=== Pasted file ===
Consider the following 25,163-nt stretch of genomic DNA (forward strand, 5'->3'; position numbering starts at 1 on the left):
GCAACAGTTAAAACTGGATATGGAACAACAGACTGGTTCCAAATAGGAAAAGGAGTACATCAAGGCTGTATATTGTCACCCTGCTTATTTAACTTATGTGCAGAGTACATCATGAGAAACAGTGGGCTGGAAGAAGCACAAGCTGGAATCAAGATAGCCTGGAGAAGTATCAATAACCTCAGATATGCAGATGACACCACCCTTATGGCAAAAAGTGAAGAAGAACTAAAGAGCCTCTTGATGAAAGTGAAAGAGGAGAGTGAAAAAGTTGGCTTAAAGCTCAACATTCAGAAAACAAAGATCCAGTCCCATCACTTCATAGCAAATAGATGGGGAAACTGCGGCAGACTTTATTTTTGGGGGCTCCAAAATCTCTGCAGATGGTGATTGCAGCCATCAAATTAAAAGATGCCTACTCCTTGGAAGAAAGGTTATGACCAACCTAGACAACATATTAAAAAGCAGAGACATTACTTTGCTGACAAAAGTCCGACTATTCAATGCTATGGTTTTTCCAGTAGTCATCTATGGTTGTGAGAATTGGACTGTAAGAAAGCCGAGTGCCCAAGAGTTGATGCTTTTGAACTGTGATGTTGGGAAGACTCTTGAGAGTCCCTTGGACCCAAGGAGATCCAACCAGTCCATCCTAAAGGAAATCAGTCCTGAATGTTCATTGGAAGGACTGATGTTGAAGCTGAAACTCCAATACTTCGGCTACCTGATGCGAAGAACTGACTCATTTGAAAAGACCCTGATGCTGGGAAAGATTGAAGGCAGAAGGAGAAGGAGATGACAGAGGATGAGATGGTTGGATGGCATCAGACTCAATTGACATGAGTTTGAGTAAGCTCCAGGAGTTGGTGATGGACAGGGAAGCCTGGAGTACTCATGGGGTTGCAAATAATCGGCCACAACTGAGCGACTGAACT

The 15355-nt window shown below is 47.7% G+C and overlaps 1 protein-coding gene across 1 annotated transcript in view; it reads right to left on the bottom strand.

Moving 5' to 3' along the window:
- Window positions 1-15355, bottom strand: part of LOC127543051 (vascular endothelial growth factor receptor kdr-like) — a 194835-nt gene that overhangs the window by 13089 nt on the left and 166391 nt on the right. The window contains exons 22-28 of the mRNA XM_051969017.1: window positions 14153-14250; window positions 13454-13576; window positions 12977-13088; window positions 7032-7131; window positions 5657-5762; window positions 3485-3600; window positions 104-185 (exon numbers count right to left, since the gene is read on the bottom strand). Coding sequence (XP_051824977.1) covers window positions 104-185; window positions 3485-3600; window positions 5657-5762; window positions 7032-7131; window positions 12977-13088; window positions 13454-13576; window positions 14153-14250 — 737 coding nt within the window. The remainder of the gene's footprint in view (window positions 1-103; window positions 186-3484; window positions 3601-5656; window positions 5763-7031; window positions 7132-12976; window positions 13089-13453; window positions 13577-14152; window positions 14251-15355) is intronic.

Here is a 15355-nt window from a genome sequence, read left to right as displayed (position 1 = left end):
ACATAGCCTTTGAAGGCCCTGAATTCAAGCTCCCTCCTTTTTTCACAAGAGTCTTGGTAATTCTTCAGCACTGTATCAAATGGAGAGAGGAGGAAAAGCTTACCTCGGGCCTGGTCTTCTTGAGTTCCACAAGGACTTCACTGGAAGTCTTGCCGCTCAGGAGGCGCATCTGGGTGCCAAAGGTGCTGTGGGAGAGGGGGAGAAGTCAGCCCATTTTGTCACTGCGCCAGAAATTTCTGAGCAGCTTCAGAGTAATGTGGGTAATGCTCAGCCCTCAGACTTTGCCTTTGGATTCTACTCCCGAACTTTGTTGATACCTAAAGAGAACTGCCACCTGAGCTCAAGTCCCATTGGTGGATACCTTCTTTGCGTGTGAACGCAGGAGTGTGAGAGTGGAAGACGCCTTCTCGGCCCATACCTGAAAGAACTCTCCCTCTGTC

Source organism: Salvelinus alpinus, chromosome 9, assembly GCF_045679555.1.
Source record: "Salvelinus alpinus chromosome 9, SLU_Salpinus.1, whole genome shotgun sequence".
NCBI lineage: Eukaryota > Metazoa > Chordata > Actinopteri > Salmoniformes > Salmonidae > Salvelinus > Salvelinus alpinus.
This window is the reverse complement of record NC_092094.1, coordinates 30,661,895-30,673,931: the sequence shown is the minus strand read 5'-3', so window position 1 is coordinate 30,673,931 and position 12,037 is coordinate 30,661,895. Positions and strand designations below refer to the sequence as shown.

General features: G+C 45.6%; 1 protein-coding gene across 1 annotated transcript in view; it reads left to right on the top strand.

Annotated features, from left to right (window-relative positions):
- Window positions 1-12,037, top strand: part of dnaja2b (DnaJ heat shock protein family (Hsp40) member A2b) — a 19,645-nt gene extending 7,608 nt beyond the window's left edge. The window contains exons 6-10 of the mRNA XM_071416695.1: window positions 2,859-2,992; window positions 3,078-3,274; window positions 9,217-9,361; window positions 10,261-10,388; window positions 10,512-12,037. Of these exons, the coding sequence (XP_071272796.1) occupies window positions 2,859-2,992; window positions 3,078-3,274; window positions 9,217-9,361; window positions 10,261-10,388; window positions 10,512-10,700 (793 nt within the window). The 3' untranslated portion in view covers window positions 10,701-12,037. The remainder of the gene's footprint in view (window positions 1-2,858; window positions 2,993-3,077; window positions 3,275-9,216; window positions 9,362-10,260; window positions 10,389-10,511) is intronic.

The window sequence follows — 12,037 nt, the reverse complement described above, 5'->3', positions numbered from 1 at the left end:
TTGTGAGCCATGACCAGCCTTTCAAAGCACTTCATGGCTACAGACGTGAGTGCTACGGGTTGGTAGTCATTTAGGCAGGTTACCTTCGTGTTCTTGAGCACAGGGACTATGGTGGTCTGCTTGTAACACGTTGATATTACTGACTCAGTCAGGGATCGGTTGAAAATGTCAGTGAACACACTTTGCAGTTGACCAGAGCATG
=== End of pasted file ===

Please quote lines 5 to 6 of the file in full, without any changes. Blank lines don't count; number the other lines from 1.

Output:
- Window positions 1-15355, bottom strand: part of LOC127543051 (vascular endothelial growth factor receptor kdr-like) — a 194835-nt gene that overhangs the window by 13089 nt on the left and 166391 nt on the right. The window contains exons 22-28 of the mRNA XM_051969017.1: window positions 14153-14250; window positions 13454-13576; window positions 12977-13088; window positions 7032-7131; window positions 5657-5762; window positions 3485-3600; window positions 104-185 (exon numbers count right to left, since the gene is read on the bottom strand). Coding sequence (XP_051824977.1) covers window positions 104-185; window positions 3485-3600; window positions 5657-5762; window positions 7032-7131; window positions 12977-13088; window positions 13454-13576; window positions 14153-14250 — 737 coding nt within the window. The remainder of the gene's footprint in view (window positions 1-103; window positions 186-3484; window positions 3601-5656; window positions 5763-7031; window positions 7132-12976; window positions 13089-13453; window positions 13577-14152; window positions 14251-15355) is intronic.

Here is a 15355-nt window from a genome sequence, read left to right as displayed (position 1 = left end):